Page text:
On another Ethan note, over the weekend, he spent a couple days with his cousin who took him to a Vallivue High football game followed the next day with breakfast with the Vallivue Cross Country team. When I asked him if he was having fun (while we were in Vegas), over the phone in a plaintive little voice he replied, "Not very well. Last night I barfed like a chicken." He didn't "barf," but he is a bit under the weather.


He told me tonight that he just didn't feel well enough to help with the dishes. "My legs are just too tired Daddy."


Maybe one of Grandma's cookies would help....

Friday, October 9, 2009

The "Stockholm Syndrome" and the Nobel Peace Prize

Wikipedia defines “Stockholm Syndrome” as a psychological response sometimes seen in abducted hostages in which the hostage shows signs of loyalty to the hostage-taker, regardless of the danger or risk in which they have been placed.” Coincidentally, Nobel Peace prizes are awarded in Stockholm, Sweden meaning President Barack Obama, less than one year on the job, will travel to Stockholm in December to receive the Nobel Peace Prize. Apparently, his second trip to Scandinavia will be more fruitful than his unsuccessful trek to Copenhagen to get the Olympics in Chicago.

There is a certain irony that a psychological condition based on a cult of personality where prisoners become enamored of their captors is named for the same city where an award will be given to a person whose credentials for a Nobel Peace Prize are thin at best but seem based primarily on the fact that he is NOT George W. Bush.

Of course, this is the same group that awarded Jimmy Carter a peace prize in 2002 in recognition of his significant international peace efforts which, in my recollection, amount to the following:

1. Overseeing the fall of Iran and the resulting Iranian Hostage Crisis which was settled only upon the day of Ronald Reagan’s inauguration;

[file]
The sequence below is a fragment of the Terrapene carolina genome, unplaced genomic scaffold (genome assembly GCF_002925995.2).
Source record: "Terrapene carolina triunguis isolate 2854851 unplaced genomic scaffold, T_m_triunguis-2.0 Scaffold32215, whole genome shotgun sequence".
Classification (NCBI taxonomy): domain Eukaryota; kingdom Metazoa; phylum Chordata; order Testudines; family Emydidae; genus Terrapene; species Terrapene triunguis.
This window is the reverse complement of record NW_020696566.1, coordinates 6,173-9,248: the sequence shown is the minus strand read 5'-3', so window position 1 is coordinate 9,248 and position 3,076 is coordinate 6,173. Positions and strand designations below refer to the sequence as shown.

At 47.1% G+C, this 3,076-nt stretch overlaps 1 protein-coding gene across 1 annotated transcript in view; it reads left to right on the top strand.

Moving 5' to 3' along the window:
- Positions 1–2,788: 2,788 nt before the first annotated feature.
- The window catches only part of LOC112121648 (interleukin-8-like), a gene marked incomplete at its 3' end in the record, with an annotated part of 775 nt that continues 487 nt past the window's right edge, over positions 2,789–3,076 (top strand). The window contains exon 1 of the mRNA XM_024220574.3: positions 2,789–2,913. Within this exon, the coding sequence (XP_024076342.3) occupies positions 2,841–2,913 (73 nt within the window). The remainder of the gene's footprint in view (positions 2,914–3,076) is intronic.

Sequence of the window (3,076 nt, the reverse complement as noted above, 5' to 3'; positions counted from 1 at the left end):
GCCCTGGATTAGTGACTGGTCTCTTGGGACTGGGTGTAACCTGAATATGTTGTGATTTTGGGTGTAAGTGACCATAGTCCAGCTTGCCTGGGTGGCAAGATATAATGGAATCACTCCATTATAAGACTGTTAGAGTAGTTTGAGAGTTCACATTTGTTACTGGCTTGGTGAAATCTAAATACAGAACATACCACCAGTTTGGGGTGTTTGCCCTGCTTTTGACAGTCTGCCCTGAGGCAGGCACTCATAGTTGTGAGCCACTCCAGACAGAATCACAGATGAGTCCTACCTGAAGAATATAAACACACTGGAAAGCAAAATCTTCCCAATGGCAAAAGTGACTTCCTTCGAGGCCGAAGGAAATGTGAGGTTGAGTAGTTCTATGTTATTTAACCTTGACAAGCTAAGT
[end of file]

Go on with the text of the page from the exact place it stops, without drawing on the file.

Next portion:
2. Inserting himself unannounced, unasked, and uninformed into various international situations;
3. Overseeing the Camp David Peace Accords, which in retrospect, seems to have been little more than a photo op because there has never been a lasting peace in that region; and,
4. Being an apologist for corrupt regimes as an election observer.

I have never been one of those who wish ill-will on President Obama, and I actually respect his political skills while most often disagreeing with his policies, goals and actions. More often than not, I find Lou Dobbs, Rush Limbaugh and their ilk to be repugnant demagogues who do not reflect the true Republican ideology I respect.

But awarding the Nobel Peace Prize to someone because he is eloquent, glamorous, and not his predecessor trivializes the Nobel Prizes awarded to so many other recipients throughout the years, in the future, and in all of the categories.

Friday, October 2, 2009

Grandma's Cookies


My mother makes amazing chocolate chip cookies. I'm probably biased having spent 48 years eating them; however, my college buddies also can attest to their quality. In fact, for years, my mom has baked chocolate chip cookies for them as well.

Ethan has inherited an affinity for "Grandma's Cookies." She bakes them for him, and we put them in the freezer. Ethan and I dole them out sparingly. When he is sick, he sometimes whines, rubs his belly, and says "I think one of Grandma's cookies may make me feel a little better."

Every once in a while, Heather decides to make chocolate chip cookies. Don't get me wrong, Heather's are great, but...well, they are just not my mom's. I know I run the risk of engaging in the old "Well, my mom's are better than my wife's." I don't want to do that, so I refrain from saying anything. But, the old adage "out of the mouths of babes" means Ethan isn't quite so restrained.

The other night, I was in Ethan's room when he said, "Daddy, do you think we should have one of Grandma's cookies?" I said, "Sure! That sounds great. I'll go get us one."

I went downstairs, poured him a glass of milk, and retrieved two cookies from the freezer. Heather asked what I was going, and I told her I was taking Ethan a cookie. She said, "I'll take it to him."

About 10 minutes later, she returned and said, "Ethan said the cookie tasted funny."

Surprised, I responded, "Really? I think they're OK. Mine tasted fine."

She grimaced, and said, "OK. I substituted one of MY cookies for your mom's. So MY cookie tastes funny."

I had to smile. Grandma's cookies are tough to beat.